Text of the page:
Fola / Vania: The truth is that providers do exist and they always charge local governments. What is underestimated is the role that data centres can play in this arena. The authors are members of the economic and social research council funded business and local government data research centre for smart analytics. This centre helps local councils use their big data better by collating data and performing analysis that is of use to local councils. The centre also provides training to public officials, giving them tools to understand and use data better. The centre is a collaboration between the Universities of Essex, Kent, East Anglia and the London School of Economics. Academics work closely with public officials to come up with solutions to problems facing local areas. In addition, commercial companies are interested in working with local government data. Working with third-party organisations is a good method to ease into the process of using Big Data solutions without having to make a huge changes to one’s organisation.

Ed.: Finally — is there anything that central Government can do (assuming it isn’t already 100% occupied with Brexit) to help local governments develop their data analytic capacity?

Fola / Vania: Central governments influence the environment in which local government operate. Despite local councils making decisions over things such as how data is stored, central government can assist by removing some of the previously-mentioned barriers to data usage. For example, government cuts are excessive and are making the sector very volatile so financial help will be useful in this area. Moreover, data access and transfer is made easier with uniformity of data storage protocols. In addition, the public will have more confidence in providing data if there is transparency in the collection, usage and provision of data. Guidelines for the use of sensitive data should be agreed upon and made known in order to improve the quality of the work. Central governments can also help change the general culture of local governments and attitudes towards Big Data. In order for Big Data to work well for all, individuals, companies, local governments and central governments should be well informed about the issues and able to effect change concerning Big Data issues.

Read the full article: Malomo, F. and Sena, V. (2107) Data Intelligence for Local Government? Assessing the Benefits and Barriers to Use of Big Data in the Public Sector. Policy & Internet 9 (1) DOI: 10.1002/poi3.141.

Fola Malomo and Vania Sena were talking to blog editor David Sutcliffe.

What explains variation in online political engagement?

Sweden is a leader in terms of digitalization, but poorer municipalities struggle to find the resources to develop digital forms of politics. Image: Stockholm by Peter Tandlund (Flickr CC BY-NC-ND 2.0)

While much of the modern political process is now carried out digitally, ICTs have yet to bring democracies to their full utopian ideal. The drivers of involvement in digital politics from an individual perspective are well studied, but less attention has been paid to the supply-side of online engagement in politics. In his Policy & Internet article “Inequality in Local Digital Politics: How Different Preconditions for Citizen Engagement Can Be Explained,” Gustav Lidén examines the supply of channels for digital politics distributed by Swedish municipalities, in order to understand the drivers of variation in local online engagement.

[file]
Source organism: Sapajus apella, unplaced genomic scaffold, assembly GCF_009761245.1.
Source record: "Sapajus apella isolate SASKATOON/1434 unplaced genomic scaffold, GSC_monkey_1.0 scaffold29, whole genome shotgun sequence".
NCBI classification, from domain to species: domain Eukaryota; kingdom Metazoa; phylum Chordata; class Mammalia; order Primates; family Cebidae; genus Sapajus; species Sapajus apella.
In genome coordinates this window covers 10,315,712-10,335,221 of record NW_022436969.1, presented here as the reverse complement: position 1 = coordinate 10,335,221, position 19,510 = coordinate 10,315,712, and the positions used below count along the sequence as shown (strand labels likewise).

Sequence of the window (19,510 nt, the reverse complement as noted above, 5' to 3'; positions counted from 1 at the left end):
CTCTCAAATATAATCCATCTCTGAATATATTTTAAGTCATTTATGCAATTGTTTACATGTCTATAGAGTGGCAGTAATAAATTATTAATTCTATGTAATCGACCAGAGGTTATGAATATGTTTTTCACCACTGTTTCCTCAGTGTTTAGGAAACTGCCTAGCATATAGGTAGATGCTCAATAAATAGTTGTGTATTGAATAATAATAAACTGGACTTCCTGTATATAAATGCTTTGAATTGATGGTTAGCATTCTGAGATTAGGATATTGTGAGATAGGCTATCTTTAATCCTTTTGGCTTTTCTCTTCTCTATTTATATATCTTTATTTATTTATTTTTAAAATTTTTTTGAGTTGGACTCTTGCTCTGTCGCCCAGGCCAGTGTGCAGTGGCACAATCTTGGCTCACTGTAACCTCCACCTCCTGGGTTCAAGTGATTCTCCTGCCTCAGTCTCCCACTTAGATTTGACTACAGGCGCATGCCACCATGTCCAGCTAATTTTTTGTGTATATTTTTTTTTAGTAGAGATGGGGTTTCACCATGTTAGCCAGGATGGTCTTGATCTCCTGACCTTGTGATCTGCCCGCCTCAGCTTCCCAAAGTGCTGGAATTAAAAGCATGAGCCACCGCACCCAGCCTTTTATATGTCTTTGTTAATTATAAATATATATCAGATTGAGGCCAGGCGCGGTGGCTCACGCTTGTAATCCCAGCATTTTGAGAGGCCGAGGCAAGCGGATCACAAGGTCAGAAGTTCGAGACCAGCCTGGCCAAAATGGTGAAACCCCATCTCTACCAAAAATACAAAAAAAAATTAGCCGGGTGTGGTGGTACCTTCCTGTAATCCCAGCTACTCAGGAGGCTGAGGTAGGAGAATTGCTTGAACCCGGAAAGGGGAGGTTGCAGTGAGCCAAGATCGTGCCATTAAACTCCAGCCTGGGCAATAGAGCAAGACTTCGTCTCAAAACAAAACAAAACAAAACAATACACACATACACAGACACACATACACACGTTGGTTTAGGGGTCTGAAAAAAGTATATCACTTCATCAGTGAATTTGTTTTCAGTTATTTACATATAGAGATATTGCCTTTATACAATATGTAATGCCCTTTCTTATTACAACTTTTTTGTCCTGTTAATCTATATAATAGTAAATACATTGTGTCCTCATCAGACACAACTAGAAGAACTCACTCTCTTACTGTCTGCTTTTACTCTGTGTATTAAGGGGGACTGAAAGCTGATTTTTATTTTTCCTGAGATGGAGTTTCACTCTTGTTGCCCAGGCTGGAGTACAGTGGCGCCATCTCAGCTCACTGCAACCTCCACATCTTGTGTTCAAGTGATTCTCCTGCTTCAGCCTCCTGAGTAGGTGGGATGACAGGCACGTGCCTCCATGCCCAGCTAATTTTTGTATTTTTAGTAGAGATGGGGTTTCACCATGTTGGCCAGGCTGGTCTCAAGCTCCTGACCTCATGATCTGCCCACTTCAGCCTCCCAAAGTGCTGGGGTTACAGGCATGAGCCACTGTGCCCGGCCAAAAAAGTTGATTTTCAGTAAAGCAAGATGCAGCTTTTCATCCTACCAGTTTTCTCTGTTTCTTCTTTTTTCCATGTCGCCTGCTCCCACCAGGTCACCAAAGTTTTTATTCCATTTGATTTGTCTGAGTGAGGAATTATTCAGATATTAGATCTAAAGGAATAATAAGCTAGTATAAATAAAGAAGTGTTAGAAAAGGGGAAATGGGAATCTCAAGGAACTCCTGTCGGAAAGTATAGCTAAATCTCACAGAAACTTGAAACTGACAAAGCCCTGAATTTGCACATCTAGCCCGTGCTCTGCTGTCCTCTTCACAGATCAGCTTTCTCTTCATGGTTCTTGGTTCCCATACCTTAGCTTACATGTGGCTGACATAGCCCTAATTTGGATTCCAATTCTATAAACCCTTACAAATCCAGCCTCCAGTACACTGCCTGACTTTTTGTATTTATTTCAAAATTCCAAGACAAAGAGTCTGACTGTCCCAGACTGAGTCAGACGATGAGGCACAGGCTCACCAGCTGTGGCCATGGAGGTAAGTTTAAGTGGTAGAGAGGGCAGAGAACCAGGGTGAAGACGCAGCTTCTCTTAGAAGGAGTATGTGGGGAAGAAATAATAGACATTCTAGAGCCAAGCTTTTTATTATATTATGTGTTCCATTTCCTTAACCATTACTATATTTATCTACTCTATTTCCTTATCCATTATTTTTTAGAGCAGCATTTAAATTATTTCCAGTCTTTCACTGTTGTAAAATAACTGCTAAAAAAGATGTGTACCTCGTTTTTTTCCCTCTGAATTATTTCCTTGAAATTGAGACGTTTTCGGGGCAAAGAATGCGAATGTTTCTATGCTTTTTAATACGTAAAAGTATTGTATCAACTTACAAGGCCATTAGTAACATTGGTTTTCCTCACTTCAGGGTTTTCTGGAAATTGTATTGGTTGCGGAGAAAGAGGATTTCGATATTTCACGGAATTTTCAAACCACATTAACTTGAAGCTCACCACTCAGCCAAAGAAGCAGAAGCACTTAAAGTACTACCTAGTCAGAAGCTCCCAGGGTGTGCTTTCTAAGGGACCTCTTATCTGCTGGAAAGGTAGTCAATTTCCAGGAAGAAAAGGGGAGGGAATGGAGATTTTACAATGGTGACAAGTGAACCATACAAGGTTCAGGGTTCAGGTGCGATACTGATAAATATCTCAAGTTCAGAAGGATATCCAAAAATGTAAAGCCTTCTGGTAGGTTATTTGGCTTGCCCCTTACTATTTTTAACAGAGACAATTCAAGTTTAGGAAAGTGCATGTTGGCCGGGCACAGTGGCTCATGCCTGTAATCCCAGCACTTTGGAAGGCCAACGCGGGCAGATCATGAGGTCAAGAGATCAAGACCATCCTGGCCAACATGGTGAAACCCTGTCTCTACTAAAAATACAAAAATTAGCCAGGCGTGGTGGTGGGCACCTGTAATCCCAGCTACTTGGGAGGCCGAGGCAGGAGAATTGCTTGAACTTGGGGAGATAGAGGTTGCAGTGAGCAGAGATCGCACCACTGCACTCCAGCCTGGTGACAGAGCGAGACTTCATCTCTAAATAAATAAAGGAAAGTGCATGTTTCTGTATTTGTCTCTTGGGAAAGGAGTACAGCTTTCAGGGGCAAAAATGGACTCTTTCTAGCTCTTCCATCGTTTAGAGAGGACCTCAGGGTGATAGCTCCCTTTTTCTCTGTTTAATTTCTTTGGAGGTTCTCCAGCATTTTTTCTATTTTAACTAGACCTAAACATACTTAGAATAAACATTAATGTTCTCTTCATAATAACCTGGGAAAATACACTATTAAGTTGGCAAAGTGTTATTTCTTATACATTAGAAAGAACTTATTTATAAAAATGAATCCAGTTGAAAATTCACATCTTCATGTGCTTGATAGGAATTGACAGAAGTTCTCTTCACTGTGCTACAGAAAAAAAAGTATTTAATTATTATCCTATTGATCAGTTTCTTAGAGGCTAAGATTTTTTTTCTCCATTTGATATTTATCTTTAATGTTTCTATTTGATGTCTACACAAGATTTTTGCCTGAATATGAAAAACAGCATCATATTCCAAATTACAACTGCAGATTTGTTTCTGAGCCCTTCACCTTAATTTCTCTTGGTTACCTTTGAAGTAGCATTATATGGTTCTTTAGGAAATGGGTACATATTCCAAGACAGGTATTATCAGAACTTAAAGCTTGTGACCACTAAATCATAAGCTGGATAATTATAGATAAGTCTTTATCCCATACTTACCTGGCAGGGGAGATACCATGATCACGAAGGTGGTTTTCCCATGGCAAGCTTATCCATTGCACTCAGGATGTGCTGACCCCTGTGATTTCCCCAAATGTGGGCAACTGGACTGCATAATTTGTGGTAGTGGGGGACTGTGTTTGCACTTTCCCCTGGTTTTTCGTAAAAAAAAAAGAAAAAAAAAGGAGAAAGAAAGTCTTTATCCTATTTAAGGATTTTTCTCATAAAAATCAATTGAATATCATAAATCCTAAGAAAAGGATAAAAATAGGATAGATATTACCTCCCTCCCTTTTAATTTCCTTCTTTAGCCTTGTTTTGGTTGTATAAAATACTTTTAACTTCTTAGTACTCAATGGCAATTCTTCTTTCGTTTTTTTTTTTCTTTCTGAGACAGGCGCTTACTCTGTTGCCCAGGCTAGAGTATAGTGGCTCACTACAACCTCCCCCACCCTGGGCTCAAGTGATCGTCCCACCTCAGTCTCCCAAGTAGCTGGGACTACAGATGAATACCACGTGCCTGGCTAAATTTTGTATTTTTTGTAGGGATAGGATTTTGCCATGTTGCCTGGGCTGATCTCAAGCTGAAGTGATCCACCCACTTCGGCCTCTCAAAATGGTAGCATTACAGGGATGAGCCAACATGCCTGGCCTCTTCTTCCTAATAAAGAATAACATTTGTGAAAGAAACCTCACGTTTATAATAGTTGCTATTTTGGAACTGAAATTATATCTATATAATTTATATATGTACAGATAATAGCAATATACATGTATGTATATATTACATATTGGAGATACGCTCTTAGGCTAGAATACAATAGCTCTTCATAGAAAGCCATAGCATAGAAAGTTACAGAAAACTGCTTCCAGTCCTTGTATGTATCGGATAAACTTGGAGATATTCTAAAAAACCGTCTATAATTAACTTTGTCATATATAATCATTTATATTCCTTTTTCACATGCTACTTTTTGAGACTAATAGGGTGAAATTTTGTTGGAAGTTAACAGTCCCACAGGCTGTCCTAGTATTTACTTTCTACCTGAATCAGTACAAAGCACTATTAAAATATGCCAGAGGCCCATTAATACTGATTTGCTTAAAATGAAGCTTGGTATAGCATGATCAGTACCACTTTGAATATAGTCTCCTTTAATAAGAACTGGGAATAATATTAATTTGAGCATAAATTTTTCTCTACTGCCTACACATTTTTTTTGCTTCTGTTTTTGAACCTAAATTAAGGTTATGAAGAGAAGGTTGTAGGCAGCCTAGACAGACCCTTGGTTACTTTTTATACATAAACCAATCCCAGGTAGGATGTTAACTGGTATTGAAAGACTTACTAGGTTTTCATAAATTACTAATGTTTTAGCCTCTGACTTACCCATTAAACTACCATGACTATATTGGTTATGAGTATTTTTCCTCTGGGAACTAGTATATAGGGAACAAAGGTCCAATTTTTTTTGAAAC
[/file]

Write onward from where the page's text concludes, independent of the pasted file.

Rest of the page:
He finds a positive trajectory for digital politics in Swedish municipalities, but with significant variation between municipalities when it comes to opportunities for engagement in local politics via their websites. These patterns are explained primarily by population size (digital politics is costly, and larger societies are probably better able to carry these costs), but also by economic conditions and education levels. He also find that a lack of policies and unenthusiastic politicians creates poor possibilities for development, verifying previous findings that without citizen demand — and ambitious politicians — successful provision of channels for digital politics will be hard to achieve.

We caught up with Gustav to discuss his findings:

Ed.: I guess there must be a huge literature (also in development studies) on the interactions between connectivity, education, the economy, and supply and demand for digital government: and what the influencers are in each of these relationships. Not to mention causality.. I’m guessing “everything is important, but nothing is clear”: is that fair? And do you think any “general principles” explaining demand and supply of electronic government / democracy could ever be established, if they haven’t already?

Gustav: Although the literature in this field is becoming vast the subfield that I am primarily engaged in, that is the conditions for digital policy at the subnational level, has only recently attracted greater numbers of scholars. Even if predictors of these phenomena can be highly dependent on context, there are some circumstances that we can now regard as being the ‘usual suspects’. Not surprisingly, resources of both economic and human capital appear to be important, irrespective of the empirical case. Population size also seems to be a key determinant that can influence these kind of resources.